More than 90 percent of retail brands are active on two or more social media channels. However, more than 80 percent also said that their customer engagement methods on social media need improvement. As John Andrews and Ted Rubin (PrevailingPath.com social shopper marketing leaders) explain, now is the time to “wrap your arms around the new dynamics of consumers, content, retail and connection.” One way for retailers to improve customer engagement is by implementing the proper social media strategy.
The real relationship building benefit from social media comes with creating the proper strategy. With the proper strategy in place, social media can be an incredibly useful and necessary tool for marketers in the retail space. Here are some things retailers need to consider as they establish and carry out a social media marketing strategy.
1. Use Social as a Tool to Enhance the Customer Experience
Whether you work for a small local retailer or a large national organization, social media offers you an opportunity to form and maintain a rapport between your brand and your followers and fans. Social media presents retailers with an excellent avenue for showcasing the brand’s personality. Use social channels to explain to your followers what your brand stands for and be sure to engage on a personal level. On the flip side, also be sure to leverage social media as a way to get to know your own followers by asking questions – polls are a great aid in this process.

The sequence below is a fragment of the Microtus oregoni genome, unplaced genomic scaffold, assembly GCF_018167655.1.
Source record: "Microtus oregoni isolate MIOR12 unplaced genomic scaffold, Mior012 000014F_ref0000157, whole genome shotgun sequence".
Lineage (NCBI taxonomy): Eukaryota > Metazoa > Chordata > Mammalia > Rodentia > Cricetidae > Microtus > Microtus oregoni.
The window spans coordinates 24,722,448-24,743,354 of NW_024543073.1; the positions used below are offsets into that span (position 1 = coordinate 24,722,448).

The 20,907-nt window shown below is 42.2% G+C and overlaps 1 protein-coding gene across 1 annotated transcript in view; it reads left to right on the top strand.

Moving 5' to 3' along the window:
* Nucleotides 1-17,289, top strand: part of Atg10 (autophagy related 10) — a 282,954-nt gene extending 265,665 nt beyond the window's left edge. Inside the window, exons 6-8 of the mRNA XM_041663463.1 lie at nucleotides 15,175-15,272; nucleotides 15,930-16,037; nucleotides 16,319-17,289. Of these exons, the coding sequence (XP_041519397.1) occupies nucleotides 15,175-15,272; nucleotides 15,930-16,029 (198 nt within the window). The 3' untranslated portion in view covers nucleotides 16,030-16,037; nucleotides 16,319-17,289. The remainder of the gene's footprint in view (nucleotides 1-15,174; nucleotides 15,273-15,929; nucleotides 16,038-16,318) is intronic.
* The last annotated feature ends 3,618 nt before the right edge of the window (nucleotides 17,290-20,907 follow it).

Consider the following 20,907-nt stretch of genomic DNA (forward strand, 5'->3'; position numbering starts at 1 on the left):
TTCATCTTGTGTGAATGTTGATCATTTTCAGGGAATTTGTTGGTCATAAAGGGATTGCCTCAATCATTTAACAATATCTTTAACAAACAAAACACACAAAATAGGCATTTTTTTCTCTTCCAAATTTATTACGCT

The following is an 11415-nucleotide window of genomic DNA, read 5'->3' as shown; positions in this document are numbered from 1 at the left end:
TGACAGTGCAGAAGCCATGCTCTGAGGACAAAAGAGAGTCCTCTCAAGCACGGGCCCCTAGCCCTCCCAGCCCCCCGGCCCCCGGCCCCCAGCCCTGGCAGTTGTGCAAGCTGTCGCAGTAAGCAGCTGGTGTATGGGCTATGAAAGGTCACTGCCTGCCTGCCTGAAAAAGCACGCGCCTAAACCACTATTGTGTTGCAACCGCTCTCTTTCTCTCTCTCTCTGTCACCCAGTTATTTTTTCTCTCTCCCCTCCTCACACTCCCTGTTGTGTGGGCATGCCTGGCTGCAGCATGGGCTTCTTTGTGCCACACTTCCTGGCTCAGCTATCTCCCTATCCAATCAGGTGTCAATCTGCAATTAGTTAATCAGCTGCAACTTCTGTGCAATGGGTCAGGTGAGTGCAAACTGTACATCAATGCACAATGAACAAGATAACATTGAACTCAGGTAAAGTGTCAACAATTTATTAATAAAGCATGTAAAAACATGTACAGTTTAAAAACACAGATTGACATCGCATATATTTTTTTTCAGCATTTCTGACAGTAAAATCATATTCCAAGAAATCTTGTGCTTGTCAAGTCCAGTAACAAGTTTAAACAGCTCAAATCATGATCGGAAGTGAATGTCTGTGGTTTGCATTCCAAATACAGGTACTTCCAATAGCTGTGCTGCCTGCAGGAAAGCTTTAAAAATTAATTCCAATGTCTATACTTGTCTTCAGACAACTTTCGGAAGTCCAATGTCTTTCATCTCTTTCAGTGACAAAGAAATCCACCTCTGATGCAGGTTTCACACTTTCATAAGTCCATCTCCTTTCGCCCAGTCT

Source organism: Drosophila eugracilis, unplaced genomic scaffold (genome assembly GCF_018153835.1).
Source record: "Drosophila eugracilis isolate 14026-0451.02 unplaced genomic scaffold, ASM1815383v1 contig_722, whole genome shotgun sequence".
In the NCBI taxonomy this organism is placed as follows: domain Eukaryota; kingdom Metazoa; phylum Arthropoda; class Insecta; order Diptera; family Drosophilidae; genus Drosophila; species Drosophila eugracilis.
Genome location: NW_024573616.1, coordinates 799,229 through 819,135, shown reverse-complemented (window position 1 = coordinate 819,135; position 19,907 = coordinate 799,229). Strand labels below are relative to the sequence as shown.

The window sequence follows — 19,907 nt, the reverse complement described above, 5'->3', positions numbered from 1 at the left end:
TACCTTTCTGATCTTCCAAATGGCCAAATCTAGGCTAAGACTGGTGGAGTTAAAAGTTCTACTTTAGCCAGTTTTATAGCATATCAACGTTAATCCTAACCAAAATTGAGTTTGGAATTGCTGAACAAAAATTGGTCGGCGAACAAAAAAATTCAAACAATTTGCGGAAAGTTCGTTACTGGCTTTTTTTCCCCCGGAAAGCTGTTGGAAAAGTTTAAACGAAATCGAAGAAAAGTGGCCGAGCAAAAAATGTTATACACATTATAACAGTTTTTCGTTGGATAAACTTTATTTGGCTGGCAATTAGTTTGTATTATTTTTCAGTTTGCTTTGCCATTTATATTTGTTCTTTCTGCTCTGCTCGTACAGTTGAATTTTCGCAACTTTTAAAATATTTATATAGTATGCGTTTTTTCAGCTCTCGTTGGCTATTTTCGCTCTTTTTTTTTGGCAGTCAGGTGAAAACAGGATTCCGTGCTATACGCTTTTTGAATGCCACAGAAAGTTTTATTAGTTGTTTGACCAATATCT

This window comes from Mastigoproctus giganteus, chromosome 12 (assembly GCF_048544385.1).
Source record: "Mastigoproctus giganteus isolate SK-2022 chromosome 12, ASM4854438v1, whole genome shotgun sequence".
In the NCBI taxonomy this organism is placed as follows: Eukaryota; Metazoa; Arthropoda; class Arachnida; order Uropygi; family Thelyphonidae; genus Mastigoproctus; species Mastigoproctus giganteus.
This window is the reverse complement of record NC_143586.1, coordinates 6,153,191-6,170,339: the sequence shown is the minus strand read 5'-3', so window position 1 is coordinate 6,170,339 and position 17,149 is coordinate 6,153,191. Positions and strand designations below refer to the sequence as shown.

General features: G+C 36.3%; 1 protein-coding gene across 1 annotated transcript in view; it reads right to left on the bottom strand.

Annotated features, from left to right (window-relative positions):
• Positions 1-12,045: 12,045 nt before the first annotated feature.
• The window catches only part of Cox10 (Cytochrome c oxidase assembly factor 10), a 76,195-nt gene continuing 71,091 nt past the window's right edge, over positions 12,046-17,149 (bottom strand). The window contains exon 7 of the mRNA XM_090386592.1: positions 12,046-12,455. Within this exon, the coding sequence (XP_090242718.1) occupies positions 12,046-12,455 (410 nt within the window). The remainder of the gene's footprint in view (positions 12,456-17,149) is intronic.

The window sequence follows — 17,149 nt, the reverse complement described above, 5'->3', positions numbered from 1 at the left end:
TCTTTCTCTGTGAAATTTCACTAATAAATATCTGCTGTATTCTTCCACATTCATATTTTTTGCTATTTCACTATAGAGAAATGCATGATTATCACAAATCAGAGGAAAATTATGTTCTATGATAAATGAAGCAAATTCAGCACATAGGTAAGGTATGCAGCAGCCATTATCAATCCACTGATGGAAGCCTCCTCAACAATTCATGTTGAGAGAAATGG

2. Leverage Social as a Customer Service Tool
We’ve all seen retailers blasted, or have been the one to do it, when a perceived negative experience ensues. A customer has a negative experience, tags the brand that fell short, and blasts out a social media post for all to see. As a retailer, don’t just scoff and turn the other way. Take the time to address the post and immediately take the conversation out of the public view and onto a more personal level via direct message, text or email. Then ask the customer how you can help to improve their experience and follow through until the situation is resolved to the best of your ability.
Keep in mind that some people will never be made happy, no matter what you do. Remember that the customer is always right, and that mentality should be reflected in all your messages and dealings with consumers. Don’t lose sight of the importance of transparency and the fact that screen shots can be taken and shared. Nothing is private in today’s digital world.